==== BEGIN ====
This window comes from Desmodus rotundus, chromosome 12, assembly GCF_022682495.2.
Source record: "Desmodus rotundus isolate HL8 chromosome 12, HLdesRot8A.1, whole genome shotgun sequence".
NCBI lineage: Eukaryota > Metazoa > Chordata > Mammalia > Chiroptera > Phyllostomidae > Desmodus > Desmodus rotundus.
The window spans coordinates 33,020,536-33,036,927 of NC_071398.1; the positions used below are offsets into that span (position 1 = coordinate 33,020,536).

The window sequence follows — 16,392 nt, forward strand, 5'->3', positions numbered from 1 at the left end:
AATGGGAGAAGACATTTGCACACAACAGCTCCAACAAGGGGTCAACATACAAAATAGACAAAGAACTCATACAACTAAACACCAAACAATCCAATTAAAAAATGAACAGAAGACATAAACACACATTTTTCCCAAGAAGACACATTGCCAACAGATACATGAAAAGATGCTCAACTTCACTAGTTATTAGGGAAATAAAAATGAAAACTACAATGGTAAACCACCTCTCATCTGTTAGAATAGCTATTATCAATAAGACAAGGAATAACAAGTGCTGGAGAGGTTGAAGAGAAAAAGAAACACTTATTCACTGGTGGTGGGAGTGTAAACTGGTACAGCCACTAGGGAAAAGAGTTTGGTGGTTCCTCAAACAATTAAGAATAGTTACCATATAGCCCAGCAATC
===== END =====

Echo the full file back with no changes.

This window comes from Desmodus rotundus, chromosome 12, assembly GCF_022682495.2.
Source record: "Desmodus rotundus isolate HL8 chromosome 12, HLdesRot8A.1, whole genome shotgun sequence".
NCBI lineage: Eukaryota > Metazoa > Chordata > Mammalia > Chiroptera > Phyllostomidae > Desmodus > Desmodus rotundus.
The window spans coordinates 33,020,536-33,036,927 of NC_071398.1; the positions used below are offsets into that span (position 1 = coordinate 33,020,536).

The window sequence follows — 16,392 nt, forward strand, 5'->3', positions numbered from 1 at the left end:
AATGGGAGAAGACATTTGCACACAACAGCTCCAACAAGGGGTCAACATACAAAATAGACAAAGAACTCATACAACTAAACACCAAACAATCCAATTAAAAAATGAACAGAAGACATAAACACACATTTTTCCCAAGAAGACACATTGCCAACAGATACATGAAAAGATGCTCAACTTCACTAGTTATTAGGGAAATAAAAATGAAAACTACAATGGTAAACCACCTCTCATCTGTTAGAATAGCTATTATCAATAAGACAAGGAATAACAAGTGCTGGAGAGGTTGAAGAGAAAAAGAAACACTTATTCACTGGTGGTGGGAGTGTAAACTGGTACAGCCACTAGGGAAAAGAGTTTGGTGGTTCCTCAAACAATTAAGAATAGTTACCATATAGCCCAGCAATC